Cuckoo Finches Spend Their Whole Lives Disguised As Other Birds

It's not surprising that other species cannot tell the cuckoo finch (left) and the southern red bishop (right) apart. Claire Spottiswood

An African bird that uses cuckoos' famous strategy of getting other birds to raise its young has been found to be leveling up. Many cuckoos disguise their eggs to fool unwitting parents, and some young have found ways to deceive when asking for food. However, cuckoo finches have taken to mimicking the looks of common, harmless birds in order to fool other species so that they can lay eggs in their nests.

Cuckoo finches (Anomalospiza imberbis) are neither finch nor cuckoo. However, as a member of the Viduidae they are not too distant from finches. The first half of their name, however, is based on behavior and not on genetics. Like many cuckoo species, they are brood parasites, laying their eggs in other species' nests and leaving those birds to do the hard work of raising their offspring.

Feeding another species' young is a lot of effort for little evolutionary reward. In some cases cuckoo young provide some service for their board and lodging, but most brood parasites simply drain food from the host species and in some cases actively kill their nestmates. Consequently, host species have a powerful evolutionary incentive to not be fooled. This can lead to fascinating contests as each side evolves to gain an advantage.

In the course of his PhD at the Australian National University, Dr William Feeney, now at Cambridge University, studied how cuckoo finches in Zambia trick tawny-flanked prinias (Prinia subflava) into raising their young. The most obvious mechanism is to have eggs of similar size and coloring to those of their hosts. While some cuckoo species have abandoned this approach in favor of straightforward intimidation, egg mimicry is common.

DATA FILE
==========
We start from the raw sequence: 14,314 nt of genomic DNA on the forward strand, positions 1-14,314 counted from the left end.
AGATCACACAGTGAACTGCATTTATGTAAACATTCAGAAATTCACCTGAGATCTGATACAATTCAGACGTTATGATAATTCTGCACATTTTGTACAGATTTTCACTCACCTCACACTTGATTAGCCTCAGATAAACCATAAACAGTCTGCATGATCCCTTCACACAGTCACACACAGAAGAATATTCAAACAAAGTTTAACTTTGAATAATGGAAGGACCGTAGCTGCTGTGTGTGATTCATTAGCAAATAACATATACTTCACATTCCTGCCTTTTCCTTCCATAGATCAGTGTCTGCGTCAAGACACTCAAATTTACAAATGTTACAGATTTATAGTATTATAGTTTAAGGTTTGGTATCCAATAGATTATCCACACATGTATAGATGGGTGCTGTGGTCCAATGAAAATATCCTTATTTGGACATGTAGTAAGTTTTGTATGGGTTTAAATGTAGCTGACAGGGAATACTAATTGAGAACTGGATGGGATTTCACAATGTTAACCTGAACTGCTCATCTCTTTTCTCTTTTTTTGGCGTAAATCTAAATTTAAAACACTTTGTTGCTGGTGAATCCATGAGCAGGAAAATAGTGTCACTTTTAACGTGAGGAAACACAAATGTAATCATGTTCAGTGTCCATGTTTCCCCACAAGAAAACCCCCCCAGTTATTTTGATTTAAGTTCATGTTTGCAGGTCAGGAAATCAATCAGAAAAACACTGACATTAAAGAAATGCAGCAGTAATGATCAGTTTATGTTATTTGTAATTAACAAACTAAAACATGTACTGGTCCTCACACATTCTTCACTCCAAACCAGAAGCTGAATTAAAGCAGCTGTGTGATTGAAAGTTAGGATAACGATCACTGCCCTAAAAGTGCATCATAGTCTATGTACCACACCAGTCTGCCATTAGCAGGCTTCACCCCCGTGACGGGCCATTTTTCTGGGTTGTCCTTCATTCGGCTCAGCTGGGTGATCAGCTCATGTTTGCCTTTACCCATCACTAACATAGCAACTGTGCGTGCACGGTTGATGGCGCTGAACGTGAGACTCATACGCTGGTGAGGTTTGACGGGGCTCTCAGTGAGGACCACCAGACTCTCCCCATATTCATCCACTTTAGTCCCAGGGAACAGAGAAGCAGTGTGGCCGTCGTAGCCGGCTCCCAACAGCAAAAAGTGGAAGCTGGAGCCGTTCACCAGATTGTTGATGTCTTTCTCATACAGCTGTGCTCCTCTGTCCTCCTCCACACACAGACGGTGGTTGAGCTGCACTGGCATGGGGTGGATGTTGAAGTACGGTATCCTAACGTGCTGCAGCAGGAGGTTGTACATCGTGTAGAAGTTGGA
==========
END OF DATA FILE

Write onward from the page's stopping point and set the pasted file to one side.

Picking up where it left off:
The cuckoo finch eggs are on the inside and the prinia eggs are on the outside. Claire Spottiswood.

However, brood parasites also need to reach a nest unseen to lay their eggs. Feeney noted that female cuckoo finches bear a strong visual similarity to female southern red bishops (Euplectes orix), birds common to the area, which are harmless to prinias. He wondered if this could be because these species live on open savannah where it is hard to sneak into a nest without being seen, unlike the forests favored by true cuckoos. The males, who don't need such strategies, look quite distinct.

Feeney examined cuckoo finch specimens and found that they resemble red bishops far more than other Vidua species to which they are much more closely related. Since the resemblance could not simply be a result of evolutionary history, he reasoned that it must be a disguise.

“This shows that brood parasites use this kind of 'wolf in sheep’s clothing' disguise in all stages of their life cycle: as eggs, chicks, fledglings, and we now know, as adults,” Feeney said.

Inevitably, however, the prinias are fighting back. Feeney reveals in the Proceedings of the Royal Society B that, unable to tell cuckoo finches from red bishops, they have taken to attacking the females of either that get to close to their nests, while leaving the males alone. Moreover, when Feeney displayed either a stuffed cuckoo finch or red bishop around the nest, prinias examined the eggs in their nest more closely and were more likely to spot a cuckoo finch egg.

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